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Red Deer action bus service boosted

Demand is still beyond the capacity of Red Deer Transit Action Buses, but the gap is closing.

City transit manager Kevin Joll said more than 400 requests per month can’t be met for the specialized transit service for people with mobility issues who are unable to use regular transit buses.

However, a new bus that will be added to the fleet sometime this month will increase the maximum number of buses on the road during peak demand to 14.

“With the new bus coming in we should at least be able to cut (unmet requests) in half or a little bit more,” Joll said.

“Just like other transit systems in Canada, we do have unmet trips. There will always be unmet trips. But city council has made a decision for 2012 to add some service to try to improve those unmet trips.”

During the mid-year budget review, city council approved another bus for September 2013.

Joll said Action Buses, which can fit up to five wheelchairs or seven seated passengers, have seen a huge increase in demand.

“Over the last five years there’s been a 25 per cent increase in people requiring the service. It’s nothing we didn’t see coming back in 2004 when we did the transit and special transportation study.”

Joll said to meet the existing need, two additional buses would be needed immediately, keeping in mind Action Buses gain roughly 400 new customers per year so the service is always trying to hit “a moving target.”

Due to aging demographics, ridership is forecast to continue to increase, he said.

Among the growing number of seniors using the bus, more riders are also dialysis patients with mobility problems who need regular rides back and forth to Red Deer Regional Hospital Centre.

Senior Yvonne Johnson said she had to give up playing bridge on Thursday night and Friday afternoon over a year ago because the Action Bus is too busy transporting dialysis patients.

As of October, 34 dialysis patients were using the Action Bus. Treatments are typically required three times a week.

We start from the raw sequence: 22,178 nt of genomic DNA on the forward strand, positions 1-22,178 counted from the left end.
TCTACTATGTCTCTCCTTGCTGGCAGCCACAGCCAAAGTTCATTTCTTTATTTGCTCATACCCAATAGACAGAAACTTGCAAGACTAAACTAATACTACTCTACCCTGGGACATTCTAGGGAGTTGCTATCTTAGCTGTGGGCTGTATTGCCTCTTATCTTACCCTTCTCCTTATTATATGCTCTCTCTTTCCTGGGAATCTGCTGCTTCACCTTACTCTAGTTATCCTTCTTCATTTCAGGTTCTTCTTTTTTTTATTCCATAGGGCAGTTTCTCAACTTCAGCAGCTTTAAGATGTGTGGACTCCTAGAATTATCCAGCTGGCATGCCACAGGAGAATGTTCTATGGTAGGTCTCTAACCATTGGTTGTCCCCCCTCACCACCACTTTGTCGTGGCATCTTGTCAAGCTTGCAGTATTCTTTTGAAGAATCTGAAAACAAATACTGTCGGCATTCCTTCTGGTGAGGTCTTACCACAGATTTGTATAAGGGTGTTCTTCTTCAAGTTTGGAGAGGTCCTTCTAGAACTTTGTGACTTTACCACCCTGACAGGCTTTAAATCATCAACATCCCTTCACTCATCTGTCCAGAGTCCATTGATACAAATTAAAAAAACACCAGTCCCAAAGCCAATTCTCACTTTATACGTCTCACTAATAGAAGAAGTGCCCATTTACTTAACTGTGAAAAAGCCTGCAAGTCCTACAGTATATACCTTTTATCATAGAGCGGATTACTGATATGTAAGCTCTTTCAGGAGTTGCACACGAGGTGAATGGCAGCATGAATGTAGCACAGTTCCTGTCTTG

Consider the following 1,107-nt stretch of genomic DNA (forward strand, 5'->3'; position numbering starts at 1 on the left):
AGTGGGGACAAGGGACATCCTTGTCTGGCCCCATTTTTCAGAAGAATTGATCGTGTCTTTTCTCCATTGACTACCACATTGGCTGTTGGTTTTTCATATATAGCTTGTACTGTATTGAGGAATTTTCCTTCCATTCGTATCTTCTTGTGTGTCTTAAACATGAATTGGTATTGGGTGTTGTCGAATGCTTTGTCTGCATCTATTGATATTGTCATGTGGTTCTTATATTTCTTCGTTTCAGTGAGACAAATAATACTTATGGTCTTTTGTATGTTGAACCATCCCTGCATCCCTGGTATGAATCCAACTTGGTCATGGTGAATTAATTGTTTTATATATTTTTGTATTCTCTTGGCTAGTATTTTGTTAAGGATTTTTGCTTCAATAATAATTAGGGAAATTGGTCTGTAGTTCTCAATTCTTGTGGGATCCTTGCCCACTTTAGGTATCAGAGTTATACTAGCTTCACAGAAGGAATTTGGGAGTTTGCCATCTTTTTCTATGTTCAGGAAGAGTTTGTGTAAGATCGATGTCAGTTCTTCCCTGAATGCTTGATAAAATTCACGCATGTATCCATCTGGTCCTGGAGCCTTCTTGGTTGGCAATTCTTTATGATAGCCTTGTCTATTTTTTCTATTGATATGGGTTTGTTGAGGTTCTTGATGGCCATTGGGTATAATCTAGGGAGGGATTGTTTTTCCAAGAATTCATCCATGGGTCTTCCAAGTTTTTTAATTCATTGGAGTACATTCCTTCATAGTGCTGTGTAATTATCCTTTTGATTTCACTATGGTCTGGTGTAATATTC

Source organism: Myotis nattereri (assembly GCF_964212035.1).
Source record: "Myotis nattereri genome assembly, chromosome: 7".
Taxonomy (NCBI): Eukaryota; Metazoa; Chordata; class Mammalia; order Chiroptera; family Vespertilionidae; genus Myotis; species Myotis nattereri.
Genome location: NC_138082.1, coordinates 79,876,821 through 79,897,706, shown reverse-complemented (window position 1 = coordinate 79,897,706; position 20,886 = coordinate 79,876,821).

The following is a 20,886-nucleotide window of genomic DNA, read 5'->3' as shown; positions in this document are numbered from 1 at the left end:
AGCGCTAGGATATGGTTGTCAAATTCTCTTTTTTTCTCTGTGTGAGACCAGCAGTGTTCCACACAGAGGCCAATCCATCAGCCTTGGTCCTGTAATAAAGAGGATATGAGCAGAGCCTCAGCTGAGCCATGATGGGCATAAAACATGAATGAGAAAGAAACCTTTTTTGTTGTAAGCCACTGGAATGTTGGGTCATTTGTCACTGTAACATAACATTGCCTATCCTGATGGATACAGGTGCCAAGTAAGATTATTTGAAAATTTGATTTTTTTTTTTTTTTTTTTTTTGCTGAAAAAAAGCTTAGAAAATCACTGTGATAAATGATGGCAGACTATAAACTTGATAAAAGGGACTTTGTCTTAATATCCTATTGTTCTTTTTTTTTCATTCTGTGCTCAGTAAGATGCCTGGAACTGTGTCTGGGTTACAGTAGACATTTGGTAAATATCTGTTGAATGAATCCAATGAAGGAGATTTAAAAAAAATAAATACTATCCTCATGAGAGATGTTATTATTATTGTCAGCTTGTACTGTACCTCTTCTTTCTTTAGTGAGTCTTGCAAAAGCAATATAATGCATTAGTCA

“(Dialysis patients) need to have their transportation. Maybe the (provincial) Department of Health should be helping,” said Johnson, who requires a wheelchair and has been using the Action Bus for 25 years.

She said there’s never been enough funding for Action Buses.

Arlene Hilman, 63, who has multiple sclerosis and also needs a wheelchair, agreed that the service is hugely important for dialysis patients.

But it’s also a service that should add fun and enjoyment to people’s lives, she said.

This year, the Action Bus refused to take Hilman, an avid gardener, to Parkland Nurseries, located a few kilometres outside Red Deer, where she would regularly shop spring to summer.

“I have a raised garden bed in the backyard. I love gardening. When you’re in a wheelchair, it’s so important for you to do some of these things,” Hilman said.

She said she offered to pay the Action Bus more to reach the nursery on Hwy 11, but was told the trip was no longer an option.

“It’s health to me. It would be so worth it.”

Joll said the system is run on a first-come/first-serve basis, but medical trips can take priority.

Statistics show 45 per cent of people use the Action Bus for social outings, followed by 17 per cent for medical trips, 13 per cent for education, 10 per cent for dialysis, six per cent for physical therapy, five per cent for shopping and four per cent for work.

About a month ago, Johnson said the Action Bus dropped her off but was unavailable to pick her up from a medical appointment. She had to wait an hour for one of the specialized vans from a local taxi service sometimes used as backup by the Action Bus.